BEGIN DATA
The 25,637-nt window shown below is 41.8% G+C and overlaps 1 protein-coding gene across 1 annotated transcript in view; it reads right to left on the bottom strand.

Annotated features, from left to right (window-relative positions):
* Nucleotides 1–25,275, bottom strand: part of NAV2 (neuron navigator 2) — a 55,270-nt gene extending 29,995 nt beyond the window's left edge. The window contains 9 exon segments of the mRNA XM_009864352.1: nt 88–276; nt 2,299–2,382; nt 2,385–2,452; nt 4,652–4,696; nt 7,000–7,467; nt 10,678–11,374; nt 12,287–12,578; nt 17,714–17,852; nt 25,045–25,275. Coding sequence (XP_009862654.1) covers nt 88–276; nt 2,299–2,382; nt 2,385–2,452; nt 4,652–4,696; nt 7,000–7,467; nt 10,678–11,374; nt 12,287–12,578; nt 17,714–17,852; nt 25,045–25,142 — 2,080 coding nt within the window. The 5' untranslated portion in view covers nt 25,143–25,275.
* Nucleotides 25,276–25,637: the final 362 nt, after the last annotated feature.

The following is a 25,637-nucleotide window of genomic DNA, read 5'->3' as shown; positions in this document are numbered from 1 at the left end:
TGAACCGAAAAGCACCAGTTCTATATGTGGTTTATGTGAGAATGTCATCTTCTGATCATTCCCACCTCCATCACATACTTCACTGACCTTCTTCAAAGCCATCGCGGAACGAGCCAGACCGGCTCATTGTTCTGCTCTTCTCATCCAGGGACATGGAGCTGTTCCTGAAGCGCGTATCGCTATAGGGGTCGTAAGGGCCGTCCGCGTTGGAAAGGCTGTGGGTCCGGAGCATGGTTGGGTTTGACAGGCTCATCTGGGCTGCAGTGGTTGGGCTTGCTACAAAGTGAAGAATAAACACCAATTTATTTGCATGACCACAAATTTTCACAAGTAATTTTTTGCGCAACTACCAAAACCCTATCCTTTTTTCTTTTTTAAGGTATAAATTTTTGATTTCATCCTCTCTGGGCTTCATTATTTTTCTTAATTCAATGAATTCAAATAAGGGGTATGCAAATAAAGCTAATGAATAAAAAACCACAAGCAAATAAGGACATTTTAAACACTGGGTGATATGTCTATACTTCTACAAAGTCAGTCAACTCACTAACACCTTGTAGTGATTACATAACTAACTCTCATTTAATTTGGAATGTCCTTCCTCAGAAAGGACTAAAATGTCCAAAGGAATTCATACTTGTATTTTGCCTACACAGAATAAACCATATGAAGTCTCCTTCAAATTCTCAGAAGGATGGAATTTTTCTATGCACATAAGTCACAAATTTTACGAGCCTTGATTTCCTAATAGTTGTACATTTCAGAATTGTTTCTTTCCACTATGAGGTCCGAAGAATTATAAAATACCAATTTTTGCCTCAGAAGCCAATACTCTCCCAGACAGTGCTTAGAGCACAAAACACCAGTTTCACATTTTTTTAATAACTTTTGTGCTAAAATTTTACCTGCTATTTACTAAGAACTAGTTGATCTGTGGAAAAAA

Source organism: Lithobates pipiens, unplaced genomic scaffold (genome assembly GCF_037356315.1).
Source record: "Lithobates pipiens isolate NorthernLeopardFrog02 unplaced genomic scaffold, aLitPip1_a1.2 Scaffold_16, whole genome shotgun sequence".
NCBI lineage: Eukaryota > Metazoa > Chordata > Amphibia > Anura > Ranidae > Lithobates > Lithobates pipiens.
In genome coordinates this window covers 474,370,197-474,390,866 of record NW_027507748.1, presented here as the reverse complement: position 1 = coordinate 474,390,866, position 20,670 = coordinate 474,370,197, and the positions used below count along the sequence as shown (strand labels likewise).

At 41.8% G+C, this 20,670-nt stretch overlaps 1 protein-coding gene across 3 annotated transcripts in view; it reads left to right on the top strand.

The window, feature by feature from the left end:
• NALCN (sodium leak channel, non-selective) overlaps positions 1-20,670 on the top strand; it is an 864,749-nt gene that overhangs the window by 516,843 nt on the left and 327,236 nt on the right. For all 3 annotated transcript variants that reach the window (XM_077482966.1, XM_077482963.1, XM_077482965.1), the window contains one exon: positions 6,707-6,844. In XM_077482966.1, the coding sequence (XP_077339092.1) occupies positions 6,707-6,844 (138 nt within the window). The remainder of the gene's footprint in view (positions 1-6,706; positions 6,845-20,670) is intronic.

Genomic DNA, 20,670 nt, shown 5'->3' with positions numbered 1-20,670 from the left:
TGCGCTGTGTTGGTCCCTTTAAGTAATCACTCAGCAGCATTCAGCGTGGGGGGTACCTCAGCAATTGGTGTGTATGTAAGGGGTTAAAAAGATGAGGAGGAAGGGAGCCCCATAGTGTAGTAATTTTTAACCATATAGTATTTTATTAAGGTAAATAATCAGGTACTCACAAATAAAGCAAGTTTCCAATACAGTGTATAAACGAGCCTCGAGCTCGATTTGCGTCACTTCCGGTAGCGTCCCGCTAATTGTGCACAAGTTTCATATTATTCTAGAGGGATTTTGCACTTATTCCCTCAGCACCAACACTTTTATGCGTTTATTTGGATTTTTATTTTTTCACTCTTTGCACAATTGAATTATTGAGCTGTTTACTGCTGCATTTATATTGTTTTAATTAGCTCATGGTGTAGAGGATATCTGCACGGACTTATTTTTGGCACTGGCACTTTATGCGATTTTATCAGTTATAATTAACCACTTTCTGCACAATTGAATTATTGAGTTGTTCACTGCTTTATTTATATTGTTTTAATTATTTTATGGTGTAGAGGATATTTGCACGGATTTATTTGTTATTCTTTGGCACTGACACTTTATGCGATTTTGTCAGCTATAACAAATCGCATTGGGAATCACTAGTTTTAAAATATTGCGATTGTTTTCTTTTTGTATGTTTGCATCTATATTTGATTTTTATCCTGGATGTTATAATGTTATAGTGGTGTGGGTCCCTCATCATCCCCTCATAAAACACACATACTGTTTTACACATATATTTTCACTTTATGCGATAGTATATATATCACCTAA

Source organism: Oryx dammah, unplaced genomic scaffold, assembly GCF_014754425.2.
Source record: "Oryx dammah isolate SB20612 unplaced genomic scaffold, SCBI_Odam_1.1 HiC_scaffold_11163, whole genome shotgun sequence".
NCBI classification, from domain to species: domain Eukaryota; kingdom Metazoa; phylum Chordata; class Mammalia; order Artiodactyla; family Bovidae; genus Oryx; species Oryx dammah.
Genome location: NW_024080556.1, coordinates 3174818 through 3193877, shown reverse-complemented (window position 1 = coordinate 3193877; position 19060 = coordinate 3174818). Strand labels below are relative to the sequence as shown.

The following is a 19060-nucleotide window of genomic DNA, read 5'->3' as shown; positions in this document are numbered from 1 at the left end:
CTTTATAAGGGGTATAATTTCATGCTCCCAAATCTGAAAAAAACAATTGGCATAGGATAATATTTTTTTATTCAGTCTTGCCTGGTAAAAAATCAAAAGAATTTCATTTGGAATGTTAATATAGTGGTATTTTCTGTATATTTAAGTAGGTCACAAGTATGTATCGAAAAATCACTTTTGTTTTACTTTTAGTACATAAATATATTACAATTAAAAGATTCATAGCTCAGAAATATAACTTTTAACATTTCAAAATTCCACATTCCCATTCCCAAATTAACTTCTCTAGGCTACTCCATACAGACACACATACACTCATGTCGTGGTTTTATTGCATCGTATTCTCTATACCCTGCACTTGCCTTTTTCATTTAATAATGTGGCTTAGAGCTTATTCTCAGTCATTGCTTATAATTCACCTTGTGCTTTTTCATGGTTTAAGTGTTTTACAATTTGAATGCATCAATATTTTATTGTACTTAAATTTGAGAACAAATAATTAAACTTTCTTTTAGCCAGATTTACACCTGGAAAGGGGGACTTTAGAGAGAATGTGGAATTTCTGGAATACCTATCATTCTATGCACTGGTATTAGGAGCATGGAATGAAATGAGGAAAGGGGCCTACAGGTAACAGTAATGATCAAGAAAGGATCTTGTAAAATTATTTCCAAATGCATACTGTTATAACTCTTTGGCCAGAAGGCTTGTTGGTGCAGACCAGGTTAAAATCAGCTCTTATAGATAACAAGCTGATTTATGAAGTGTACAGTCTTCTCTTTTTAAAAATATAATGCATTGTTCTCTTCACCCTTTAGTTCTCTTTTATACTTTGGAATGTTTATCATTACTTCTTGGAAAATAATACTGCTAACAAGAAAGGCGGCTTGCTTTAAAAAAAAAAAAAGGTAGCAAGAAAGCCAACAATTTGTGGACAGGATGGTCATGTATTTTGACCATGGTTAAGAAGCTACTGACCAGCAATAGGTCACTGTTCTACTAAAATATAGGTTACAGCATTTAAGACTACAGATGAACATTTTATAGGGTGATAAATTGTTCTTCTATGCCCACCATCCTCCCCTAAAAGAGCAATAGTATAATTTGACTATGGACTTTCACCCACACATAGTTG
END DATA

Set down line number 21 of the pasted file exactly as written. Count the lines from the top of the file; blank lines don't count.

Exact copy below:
CTTTATAAGGGGTATAATTTCATGCTCCCAAATCTGAAAAAAACAATTGGCATAGGATAATATTTTTTTATTCAGTCTTGCCTGGTAAAAAATCAAAAGAATTTCATTTGGAATGTTAATATAGTGGTATTTTCTGTATATTTAAGTAGGTCACAAGTATGTATCGAAAAATCACTTTTGTTTTACTTTTAGTACATAAATATATTACAATTAAAAGATTCATAGCTCAGAAATATAACTTTTAACATTTCAAAATTCCACATTCCCATTCCCAAATTAACTTCTCTAGGCTACTCCATACAGACACACATACACTCATGTCGTGGTTTTATTGCATCGTATTCTCTATACCCTGCACTTGCCTTTTTCATTTAATAATGTGGCTTAGAGCTTATTCTCAGTCATTGCTTATAATTCACCTTGTGCTTTTTCATGGTTTAAGTGTTTTACAATTTGAATGCATCAATATTTTATTGTACTTAAATTTGAGAACAAATAATTAAACTTTCTTTTAGCCAGATTTACACCTGGAAAGGGGGACTTTAGAGAGAATGTGGAATTTCTGGAATACCTATCATTCTATGCACTGGTATTAGGAGCATGGAATGAAATGAGGAAAGGGGCCTACAGGTAACAGTAATGATCAAGAAAGGATCTTGTAAAATTATTTCCAAATGCATACTGTTATAACTCTTTGGCCAGAAGGCTTGTTGGTGCAGACCAGGTTAAAATCAGCTCTTATAGATAACAAGCTGATTTATGAAGTGTACAGTCTTCTCTTTTTAAAAATATAATGCATTGTTCTCTTCACCCTTTAGTTCTCTTTTATACTTTGGAATGTTTATCATTACTTCTTGGAAAATAATACTGCTAACAAGAAAGGCGGCTTGCTTTAAAAAAAAAAAAAGGTAGCAAGAAAGCCAACAATTTGTGGACAGGATGGTCATGTATTTTGACCATGGTTAAGAAGCTACTGACCAGCAATAGGTCACTGTTCTACTAAAATATAGGTTACAGCATTTAAGACTACAGATGAACATTTTATAGGGTGATAAATTGTTCTTCTATGCCCACCATCCTCCCCTAAAAGAGCAATAGTATAATTTGACTATGGACTTTCACCCACACATAGTTG